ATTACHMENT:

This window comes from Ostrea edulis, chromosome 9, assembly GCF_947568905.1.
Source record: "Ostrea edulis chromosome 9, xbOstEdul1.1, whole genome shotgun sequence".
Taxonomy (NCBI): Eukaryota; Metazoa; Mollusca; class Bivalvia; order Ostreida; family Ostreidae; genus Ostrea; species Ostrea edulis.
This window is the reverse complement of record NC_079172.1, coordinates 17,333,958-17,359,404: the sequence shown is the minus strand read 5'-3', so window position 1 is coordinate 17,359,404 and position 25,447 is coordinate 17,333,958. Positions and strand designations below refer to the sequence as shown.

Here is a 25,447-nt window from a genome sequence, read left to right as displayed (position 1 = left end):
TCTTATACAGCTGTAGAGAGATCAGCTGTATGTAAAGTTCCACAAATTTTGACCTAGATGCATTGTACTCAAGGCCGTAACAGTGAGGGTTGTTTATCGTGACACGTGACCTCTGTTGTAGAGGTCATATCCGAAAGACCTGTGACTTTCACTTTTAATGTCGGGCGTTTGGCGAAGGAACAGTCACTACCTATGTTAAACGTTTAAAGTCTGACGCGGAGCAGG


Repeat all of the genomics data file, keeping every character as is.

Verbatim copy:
This window comes from Ostrea edulis, chromosome 9, assembly GCF_947568905.1.
Source record: "Ostrea edulis chromosome 9, xbOstEdul1.1, whole genome shotgun sequence".
Taxonomy (NCBI): Eukaryota; Metazoa; Mollusca; class Bivalvia; order Ostreida; family Ostreidae; genus Ostrea; species Ostrea edulis.
This window is the reverse complement of record NC_079172.1, coordinates 17,333,958-17,359,404: the sequence shown is the minus strand read 5'-3', so window position 1 is coordinate 17,359,404 and position 25,447 is coordinate 17,333,958. Positions and strand designations below refer to the sequence as shown.

Here is a 25,447-nt window from a genome sequence, read left to right as displayed (position 1 = left end):
TCTTATACAGCTGTAGAGAGATCAGCTGTATGTAAAGTTCCACAAATTTTGACCTAGATGCATTGTACTCAAGGCCGTAACAGTGAGGGTTGTTTATCGTGACACGTGACCTCTGTTGTAGAGGTCATATCCGAAAGACCTGTGACTTTCACTTTTAATGTCGGGCGTTTGGCGAAGGAACAGTCACTACCTATGTTAAACGTTTAAAGTCTGACGCGGAGCAGG